TORONTO — Ontario plans to spend an additional $32.7 million each year to bolster addiction services across the province, an investment that comes as the government says the stresses of the pandemic have led to a spike in problematic drug use.
The annual funding is part of the province’s pledge to pour $3.8 billion into mental health and addiction supports over the course of 10 years.
“Today’s investment will expand and enhance addiction services across the continuum of care, from prevention to recovery so that supports are available throughout an individual’s journey to wellness,” Health Minister Christine Elliott said as she announced the spending Wednesday.
The funding comes amid a spike in fatal opioid overdoses in the province during the COVID-19 pandemic.
A report released in May by the Ontario Drug Policy Research Network at Toronto’s St. Michael’s Hospital found opioid overdose deaths jumped to 2,050 between March 2020 and December last year, compared to 1,162 in the same time period in 2019 — an increase of just over 75 per cent.
Elliott said the annual spending will target people with substance use issues at all stages, including harm reduction services to prevent drug abuse, “early stabilization” to encourage treatment and more intensive treatments.
The money includes $18.8 million in “bed-based investments” for people who need intensive, in-patient supports.
The province said that will create 30 new youth treatment beds at the Pine River Institute near Shelburne, Ont., which treats people aged 13 to 19 with “addictive behaviours and other mental health challenges.” The facility currently has 29 beds.
It will also create new beds for addiction services and support existing ones at the Bluewater Health and Sault Area Hospital.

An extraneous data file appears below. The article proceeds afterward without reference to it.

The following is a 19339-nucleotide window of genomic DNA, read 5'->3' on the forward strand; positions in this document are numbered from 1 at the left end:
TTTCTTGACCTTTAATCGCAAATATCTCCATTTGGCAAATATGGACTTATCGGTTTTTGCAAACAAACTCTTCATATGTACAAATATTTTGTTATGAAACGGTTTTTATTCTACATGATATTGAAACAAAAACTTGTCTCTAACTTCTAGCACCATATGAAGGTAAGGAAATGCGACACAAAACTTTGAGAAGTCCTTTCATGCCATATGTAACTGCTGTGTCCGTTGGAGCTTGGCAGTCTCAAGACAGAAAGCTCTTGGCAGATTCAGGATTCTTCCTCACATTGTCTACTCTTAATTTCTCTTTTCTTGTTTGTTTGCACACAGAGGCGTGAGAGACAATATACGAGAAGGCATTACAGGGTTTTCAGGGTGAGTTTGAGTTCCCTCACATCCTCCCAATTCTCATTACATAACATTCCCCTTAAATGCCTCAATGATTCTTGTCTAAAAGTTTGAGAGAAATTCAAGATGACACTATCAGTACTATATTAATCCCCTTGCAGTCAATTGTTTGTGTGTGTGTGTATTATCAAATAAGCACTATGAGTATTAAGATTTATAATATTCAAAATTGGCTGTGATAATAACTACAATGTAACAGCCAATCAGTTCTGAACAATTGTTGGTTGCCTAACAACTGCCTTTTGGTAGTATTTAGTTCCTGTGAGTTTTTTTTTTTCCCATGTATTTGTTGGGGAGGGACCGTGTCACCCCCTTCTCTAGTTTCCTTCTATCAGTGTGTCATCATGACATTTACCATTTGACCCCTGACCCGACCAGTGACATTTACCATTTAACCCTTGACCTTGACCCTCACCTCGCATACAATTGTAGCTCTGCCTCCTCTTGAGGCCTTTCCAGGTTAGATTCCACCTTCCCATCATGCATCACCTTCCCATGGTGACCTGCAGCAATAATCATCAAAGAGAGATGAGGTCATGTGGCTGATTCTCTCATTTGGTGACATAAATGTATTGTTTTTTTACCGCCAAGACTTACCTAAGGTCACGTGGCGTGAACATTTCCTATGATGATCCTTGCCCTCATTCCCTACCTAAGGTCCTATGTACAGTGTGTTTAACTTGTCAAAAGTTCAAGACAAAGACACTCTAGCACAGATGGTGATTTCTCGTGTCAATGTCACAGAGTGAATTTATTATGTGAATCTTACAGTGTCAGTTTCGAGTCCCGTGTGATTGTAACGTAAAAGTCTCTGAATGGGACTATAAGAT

The spending also includes $6.9 million for the provincial opioid response, which will go towards hiring harm reduction workers and expanding Rapid Access Addiction Medicine clinics. Such clinics offer walk-in services to people with substance use problems, providing brief counselling sessions and referrals to other community services on a first come, first served basis.
There’s also $2.25 million from the province earmarked for “elements” of a Toronto-based opioid response proposed by the Toronto Academic Health Sciences Network, including money for rapid access addiction clinics and funding to integrate services between providers to make transitioning between supports easier.
Mental health advocates have long called for a provincewide integrated mental health system — including new infrastructure and technology — similar to Cancer Care Ontario.
The Ontario branch of the Canadian Mental Health Association said Wednesday’s funding announcement is good news, but that more needs to be done.
“While today’s investment is welcome, CMHA Ontario would encourage the government to go further to support individuals and communities struggling with substance use issues,” said CEO Camille Quenneville.
“Harm reduction measures to consider include safer opioid supply initiatives given that people using unregulated street drugs may not realize they are consuming fentanyl, a deadly high-strength opioid that accounts for the majority of opioid-related deaths.”
She said the government should also consider increasing the cap on the number of consumption and treatment services sites across Ontario, which is currently set at 21.